A few minutes later we noticed her bending over to put some dishes away under a shelf.  That was when Darrell shook his head and had to look away.  Something swept over him, you could see it, and he began choking up.  The breath gave a great heave inside him, and he turned his face away from the spectacle that was there inside the restaurant.  His mouth puffed outward.  Suddenly Darrell got up without ordering and left, and I ran after him.  We got into his truck.  As we were driving away, I scanned the long lit-up plate glass window of the diner and noticed the waitress glancing out the window as she passed by the empty table where we'd been sitting.  Then her head snapped forward, the long ponytail swishing behind her, and she was gone from view. 

            He was mumbling to himself almost non-stop now.  I began to worry about him.  I could see how much we had changed, how differently the directions of our lives had taken us.  It was then that he drove us down to the industrial area of West Berkeley, pulling up across the street from Jeff's shop.  The red Saab was parked in front.  Everything was silent.  Shutting off the lights and the ignition, we remained sitting there in the seat of the truck like two lizards on a rock.  With the window rolled down we sat listening without making a move, and Darrell's eyes remained fixated on that red Saab convertible with its black top raised.  It seemed so vulnerable now, like a bird that had fallen. 

            All of a sudden Darrell said, "I want to kill it.  I can taste the bitterness leaving its little trail in my mouth.  Philip?  I want to maim that thing.  I want to kill something." 

            Pulling open the glove box, he took out a gun and my heart jumped into my mouth.  My brother raised the barrel of the .38 to his nose and took a good long sniff of the piece. 

            "Damn, Darrell, put that thing away!" 

            "It's the yellow sulfur of death," he said.  His eyes were bugged out.  "Do you know how close I came to using this gun once, Philip?  Did I ever tell you about that?" 

            "Darrell, put that thing away now." 

            "It was in the middle of the night," he said, "five years ago.  Me, Vivian, and Leslie were driving down Highway 101 to Los Angeles on a badly needed vacation." 

            "Darrell, I —" 

            "Shut your fucking mouth and listen."  He gripped my arm. 

            "We'd come very close to breaking up, see, after being forced into bankruptcy, because one of her little jewelry ventures went bust.  Our nerves were shattered.  We were tearing at each other all the time, like vicious animals.  We went to a marriage counselor, and patched things back together, and decided we'd get the hell out of town.  All we'd been doing was busting our asses working seven days a week.  We could barely remember who we were." 

            I kept an eye on the pistol in Darrell's other hand.  He was holding it with the barrel pointing straight up. 

            "It was night-time," he continued, "and we were traveling in the passing lane down the highway somewhere above San Luis Obispo, when a huge big-rig truck pulls up even with us on the right hand side of our pickup, and the big-rig blows its horn.  Vivian looks, and the guy blows his horn.  It seemed somehow obscene.  And then for Chrissake, Vivian waves at the guy!  So I down-shift, speeding up.  But the big-rig caught up, honking his horn loud and long.  Then I throw on the brakes but so did the big-rig, and suddenly the big-rig moved over into our lane nearly ramming the fender.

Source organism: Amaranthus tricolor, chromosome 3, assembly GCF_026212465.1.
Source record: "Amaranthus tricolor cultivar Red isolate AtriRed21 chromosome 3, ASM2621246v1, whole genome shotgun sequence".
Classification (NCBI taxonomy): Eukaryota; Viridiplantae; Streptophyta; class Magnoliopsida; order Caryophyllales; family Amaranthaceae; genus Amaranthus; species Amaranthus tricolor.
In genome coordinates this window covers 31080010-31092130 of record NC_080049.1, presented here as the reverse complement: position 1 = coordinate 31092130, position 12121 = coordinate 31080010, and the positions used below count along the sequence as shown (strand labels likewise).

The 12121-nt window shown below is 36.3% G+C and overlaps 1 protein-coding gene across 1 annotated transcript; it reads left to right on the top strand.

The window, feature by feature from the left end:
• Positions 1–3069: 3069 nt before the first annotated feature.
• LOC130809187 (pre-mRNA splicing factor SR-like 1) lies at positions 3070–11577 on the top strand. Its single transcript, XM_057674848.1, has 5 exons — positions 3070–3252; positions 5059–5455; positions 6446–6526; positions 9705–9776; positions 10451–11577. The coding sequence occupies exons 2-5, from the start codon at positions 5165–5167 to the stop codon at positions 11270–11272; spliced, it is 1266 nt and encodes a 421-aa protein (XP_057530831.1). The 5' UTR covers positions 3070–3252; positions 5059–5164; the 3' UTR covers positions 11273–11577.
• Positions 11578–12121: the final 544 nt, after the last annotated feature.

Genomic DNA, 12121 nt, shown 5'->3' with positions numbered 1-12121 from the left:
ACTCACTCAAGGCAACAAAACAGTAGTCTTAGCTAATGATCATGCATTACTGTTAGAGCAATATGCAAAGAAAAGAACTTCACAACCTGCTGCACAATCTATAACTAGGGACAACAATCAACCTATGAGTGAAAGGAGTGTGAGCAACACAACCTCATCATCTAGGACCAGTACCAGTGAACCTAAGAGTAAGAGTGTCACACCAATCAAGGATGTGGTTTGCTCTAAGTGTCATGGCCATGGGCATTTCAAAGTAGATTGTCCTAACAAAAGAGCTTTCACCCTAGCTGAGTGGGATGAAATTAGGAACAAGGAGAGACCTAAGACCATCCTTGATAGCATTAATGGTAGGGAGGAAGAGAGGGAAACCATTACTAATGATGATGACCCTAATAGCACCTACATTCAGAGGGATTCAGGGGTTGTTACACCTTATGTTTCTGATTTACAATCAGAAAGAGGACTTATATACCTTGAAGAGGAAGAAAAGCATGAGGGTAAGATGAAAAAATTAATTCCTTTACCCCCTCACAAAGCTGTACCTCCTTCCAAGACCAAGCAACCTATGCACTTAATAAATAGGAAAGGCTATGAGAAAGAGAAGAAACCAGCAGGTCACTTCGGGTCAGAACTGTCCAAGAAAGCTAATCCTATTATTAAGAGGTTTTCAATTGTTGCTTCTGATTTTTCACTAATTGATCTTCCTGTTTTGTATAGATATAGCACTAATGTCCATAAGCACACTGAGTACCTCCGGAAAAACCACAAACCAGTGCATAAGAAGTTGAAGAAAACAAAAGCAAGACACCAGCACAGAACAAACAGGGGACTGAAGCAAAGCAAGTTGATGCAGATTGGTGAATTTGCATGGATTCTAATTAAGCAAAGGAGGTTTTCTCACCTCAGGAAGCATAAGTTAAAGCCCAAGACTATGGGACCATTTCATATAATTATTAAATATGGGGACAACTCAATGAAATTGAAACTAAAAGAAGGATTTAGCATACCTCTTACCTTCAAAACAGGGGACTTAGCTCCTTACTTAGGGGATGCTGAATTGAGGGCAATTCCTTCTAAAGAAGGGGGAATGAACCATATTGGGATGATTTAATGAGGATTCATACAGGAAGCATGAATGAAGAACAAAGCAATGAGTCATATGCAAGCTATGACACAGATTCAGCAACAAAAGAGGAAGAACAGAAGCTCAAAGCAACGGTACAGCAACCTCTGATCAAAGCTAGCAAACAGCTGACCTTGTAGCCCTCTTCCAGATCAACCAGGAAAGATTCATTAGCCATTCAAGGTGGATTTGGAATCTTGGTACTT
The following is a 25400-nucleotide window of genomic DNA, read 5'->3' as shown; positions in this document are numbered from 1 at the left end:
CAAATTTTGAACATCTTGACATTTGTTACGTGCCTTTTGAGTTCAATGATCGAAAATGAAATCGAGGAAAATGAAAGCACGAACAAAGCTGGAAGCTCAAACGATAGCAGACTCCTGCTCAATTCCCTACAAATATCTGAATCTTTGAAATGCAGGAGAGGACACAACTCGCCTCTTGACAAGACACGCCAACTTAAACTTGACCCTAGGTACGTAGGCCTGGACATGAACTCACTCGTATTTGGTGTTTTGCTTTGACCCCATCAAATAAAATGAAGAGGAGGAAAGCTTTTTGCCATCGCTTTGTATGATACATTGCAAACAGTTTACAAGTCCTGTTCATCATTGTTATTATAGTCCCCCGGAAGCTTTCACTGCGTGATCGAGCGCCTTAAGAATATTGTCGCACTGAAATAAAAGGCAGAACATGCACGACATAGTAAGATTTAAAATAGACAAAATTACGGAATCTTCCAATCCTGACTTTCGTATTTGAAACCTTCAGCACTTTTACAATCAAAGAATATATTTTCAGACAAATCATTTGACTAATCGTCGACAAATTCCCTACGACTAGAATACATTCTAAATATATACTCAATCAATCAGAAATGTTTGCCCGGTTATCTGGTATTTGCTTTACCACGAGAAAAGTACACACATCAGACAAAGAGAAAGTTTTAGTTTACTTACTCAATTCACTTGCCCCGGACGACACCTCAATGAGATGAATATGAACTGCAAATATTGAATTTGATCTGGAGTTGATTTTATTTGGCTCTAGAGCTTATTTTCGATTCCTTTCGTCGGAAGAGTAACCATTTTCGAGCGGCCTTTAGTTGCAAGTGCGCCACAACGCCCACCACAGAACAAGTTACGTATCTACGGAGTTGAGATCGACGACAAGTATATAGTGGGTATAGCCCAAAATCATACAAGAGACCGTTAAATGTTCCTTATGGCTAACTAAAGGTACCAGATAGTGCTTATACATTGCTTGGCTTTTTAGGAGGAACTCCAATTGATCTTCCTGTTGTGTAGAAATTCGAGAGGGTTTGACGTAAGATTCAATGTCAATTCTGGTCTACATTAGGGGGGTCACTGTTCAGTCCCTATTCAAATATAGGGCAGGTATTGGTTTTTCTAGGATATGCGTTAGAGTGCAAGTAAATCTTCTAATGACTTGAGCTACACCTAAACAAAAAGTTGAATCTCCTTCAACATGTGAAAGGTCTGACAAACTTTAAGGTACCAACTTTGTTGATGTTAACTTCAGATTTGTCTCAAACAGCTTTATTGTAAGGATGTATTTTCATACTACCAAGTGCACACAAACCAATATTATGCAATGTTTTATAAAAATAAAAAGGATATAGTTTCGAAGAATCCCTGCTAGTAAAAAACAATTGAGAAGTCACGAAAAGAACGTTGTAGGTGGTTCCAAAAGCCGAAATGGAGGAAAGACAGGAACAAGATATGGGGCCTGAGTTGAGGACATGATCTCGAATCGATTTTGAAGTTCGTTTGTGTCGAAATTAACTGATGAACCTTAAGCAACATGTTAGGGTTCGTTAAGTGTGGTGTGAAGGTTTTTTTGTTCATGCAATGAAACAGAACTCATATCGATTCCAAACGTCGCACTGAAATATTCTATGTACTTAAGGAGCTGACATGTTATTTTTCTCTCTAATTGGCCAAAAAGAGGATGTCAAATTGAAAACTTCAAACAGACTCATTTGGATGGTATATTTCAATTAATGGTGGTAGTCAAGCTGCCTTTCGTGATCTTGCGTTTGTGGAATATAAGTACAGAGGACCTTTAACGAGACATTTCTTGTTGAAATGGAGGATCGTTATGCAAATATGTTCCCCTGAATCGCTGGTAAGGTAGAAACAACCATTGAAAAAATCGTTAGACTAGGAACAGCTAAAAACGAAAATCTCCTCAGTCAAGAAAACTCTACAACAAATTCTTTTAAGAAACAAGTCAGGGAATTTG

"I yell, That sucker almost slammed into us!  What are you doing waving at him? 

            "I hit the brakes hard, and swerved over to the right-hand shoulder, and stopped our truck.  But the big-rig pulls over and stops up ahead too.  That's when I see the cab door open. 

            "I leaned over, opened the glove box, and took out my pistol. 

            "I told her, Get down on the floor.  Get down and cover up Leslie. 

            "Vivian yells, Darrell, what are you going to do? 

            "I tell her, Shut up and get on the floor!  Don't budge! 

            "I opened the door and got out of the truck, rolling down my window.  Crouching behind the door, I steadied my arm.  Then, I cocked back the hammer on the .38. 

            "I shouted, One more step, fucker, and you're dead meat!  I've got a gun! 

            "That stopped him.  He stood there for a very long time without moving.  There were no other cars on the road.  My mouth dried up, and I felt sick.  I stopped breathing, but I could feel my heart pounding away in my chest. 

            "It was so quiet on that road I could hear a cow chewing its cud.  Headlights showed up behind me, throwing shadows against the open door.  I saw my own damned shadow jumping up and down like a fucking candle burning my ass. 

            "I sighted down the barrel of the gun.  I could see him, a bearded man in a flannel shirt, standing there in the roadway.  Then the guy spins on his heel and walks back toward his rig." 

            Darrell turned to look at me.  I let out my breath.  "God, Darrell, God!  You could have been slaughtered!" 

            My brother looked like a madman.  "I would have killed the guy," he stated.  Darrell stared right at me in the truck.  "I would have done it.  He only had about two more steps left to his stinking life.  That was it.  I had to do something, Philip.  It was my family!"